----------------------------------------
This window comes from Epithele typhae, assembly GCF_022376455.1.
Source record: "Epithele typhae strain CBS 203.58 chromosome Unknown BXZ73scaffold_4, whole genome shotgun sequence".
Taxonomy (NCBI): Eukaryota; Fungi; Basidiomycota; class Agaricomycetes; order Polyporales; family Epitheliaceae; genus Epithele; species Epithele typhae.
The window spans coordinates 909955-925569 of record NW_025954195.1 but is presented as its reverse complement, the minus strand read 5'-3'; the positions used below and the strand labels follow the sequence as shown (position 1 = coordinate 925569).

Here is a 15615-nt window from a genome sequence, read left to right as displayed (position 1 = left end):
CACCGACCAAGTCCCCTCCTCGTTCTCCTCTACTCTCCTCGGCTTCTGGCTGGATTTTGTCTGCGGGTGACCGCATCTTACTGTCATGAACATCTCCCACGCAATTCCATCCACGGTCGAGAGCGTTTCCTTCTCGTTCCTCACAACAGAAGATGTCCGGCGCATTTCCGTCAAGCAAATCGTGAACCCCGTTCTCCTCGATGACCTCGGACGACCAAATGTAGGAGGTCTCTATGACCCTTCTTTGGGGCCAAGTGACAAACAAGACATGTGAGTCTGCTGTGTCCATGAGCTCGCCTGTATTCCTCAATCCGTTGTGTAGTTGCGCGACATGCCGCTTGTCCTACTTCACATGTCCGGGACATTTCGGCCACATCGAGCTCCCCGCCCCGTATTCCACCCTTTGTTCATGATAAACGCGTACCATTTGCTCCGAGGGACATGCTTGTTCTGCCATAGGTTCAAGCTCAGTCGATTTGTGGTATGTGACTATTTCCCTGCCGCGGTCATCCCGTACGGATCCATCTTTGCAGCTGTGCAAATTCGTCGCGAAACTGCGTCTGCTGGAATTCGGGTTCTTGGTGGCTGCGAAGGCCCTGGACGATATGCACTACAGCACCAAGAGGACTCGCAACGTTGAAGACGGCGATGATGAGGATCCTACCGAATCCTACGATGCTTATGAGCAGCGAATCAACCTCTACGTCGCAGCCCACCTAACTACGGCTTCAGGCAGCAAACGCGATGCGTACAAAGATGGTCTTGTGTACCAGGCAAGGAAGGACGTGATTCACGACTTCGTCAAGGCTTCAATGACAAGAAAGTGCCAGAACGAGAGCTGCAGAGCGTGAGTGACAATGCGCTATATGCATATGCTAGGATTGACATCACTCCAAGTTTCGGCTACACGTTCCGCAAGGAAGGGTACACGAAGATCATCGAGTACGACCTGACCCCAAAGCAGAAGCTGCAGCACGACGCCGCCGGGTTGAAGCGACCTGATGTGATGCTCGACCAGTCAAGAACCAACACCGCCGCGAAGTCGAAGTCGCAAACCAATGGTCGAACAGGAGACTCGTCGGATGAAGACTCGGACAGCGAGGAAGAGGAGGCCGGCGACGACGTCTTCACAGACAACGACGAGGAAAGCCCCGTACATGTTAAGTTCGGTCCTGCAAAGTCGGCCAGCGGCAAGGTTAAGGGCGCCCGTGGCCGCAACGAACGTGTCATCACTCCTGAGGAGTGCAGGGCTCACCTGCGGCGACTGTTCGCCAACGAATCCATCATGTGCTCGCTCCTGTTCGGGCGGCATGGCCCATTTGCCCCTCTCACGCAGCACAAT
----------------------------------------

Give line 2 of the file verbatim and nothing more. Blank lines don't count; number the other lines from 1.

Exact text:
Source record: "Epithele typhae strain CBS 203.58 chromosome Unknown BXZ73scaffold_4, whole genome shotgun sequence".